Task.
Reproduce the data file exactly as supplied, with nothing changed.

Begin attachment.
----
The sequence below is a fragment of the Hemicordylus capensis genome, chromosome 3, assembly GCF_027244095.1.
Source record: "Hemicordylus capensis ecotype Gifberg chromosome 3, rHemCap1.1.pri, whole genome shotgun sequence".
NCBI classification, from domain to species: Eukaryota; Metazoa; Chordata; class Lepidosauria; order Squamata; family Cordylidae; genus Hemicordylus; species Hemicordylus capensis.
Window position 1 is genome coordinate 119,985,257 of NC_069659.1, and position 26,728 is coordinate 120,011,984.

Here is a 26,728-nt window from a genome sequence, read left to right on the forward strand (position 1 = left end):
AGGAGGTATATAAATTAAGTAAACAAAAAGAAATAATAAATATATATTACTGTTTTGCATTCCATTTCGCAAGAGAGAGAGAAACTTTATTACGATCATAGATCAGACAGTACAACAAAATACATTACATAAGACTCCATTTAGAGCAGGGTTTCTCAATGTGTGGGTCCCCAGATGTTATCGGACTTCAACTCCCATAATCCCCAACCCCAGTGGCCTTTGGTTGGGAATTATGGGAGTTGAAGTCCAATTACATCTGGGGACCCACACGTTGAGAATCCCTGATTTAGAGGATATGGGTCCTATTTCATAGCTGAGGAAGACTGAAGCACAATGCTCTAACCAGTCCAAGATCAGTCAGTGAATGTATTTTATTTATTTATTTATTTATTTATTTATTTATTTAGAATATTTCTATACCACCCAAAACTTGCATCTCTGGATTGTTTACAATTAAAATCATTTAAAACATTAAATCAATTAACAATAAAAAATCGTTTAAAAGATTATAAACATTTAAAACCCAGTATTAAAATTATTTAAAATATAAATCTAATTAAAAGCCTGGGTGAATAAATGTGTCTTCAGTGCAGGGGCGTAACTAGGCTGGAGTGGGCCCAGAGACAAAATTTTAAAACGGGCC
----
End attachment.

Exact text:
The sequence below is a fragment of the Hemicordylus capensis genome, chromosome 3, assembly GCF_027244095.1.
Source record: "Hemicordylus capensis ecotype Gifberg chromosome 3, rHemCap1.1.pri, whole genome shotgun sequence".
NCBI classification, from domain to species: Eukaryota; Metazoa; Chordata; class Lepidosauria; order Squamata; family Cordylidae; genus Hemicordylus; species Hemicordylus capensis.
Window position 1 is genome coordinate 119,985,257 of NC_069659.1, and position 26,728 is coordinate 120,011,984.

Here is a 26,728-nt window from a genome sequence, read left to right on the forward strand (position 1 = left end):
AGGAGGTATATAAATTAAGTAAACAAAAAGAAATAATAAATATATATTACTGTTTTGCATTCCATTTCGCAAGAGAGAGAGAAACTTTATTACGATCATAGATCAGACAGTACAACAAAATACATTACATAAGACTCCATTTAGAGCAGGGTTTCTCAATGTGTGGGTCCCCAGATGTTATCGGACTTCAACTCCCATAATCCCCAACCCCAGTGGCCTTTGGTTGGGAATTATGGGAGTTGAAGTCCAATTACATCTGGGGACCCACACGTTGAGAATCCCTGATTTAGAGGATATGGGTCCTATTTCATAGCTGAGGAAGACTGAAGCACAATGCTCTAACCAGTCCAAGATCAGTCAGTGAATGTATTTTATTTATTTATTTATTTATTTATTTATTTATTTAGAATATTTCTATACCACCCAAAACTTGCATCTCTGGATTGTTTACAATTAAAATCATTTAAAACATTAAATCAATTAACAATAAAAAATCGTTTAAAAGATTATAAACATTTAAAACCCAGTATTAAAATTATTTAAAATATAAATCTAATTAAAAGCCTGGGTGAATAAATGTGTCTTCAGTGCAGGGGCGTAACTAGGCTGGAGTGGGCCCAGAGACAAAATTTTAAAACGGGCC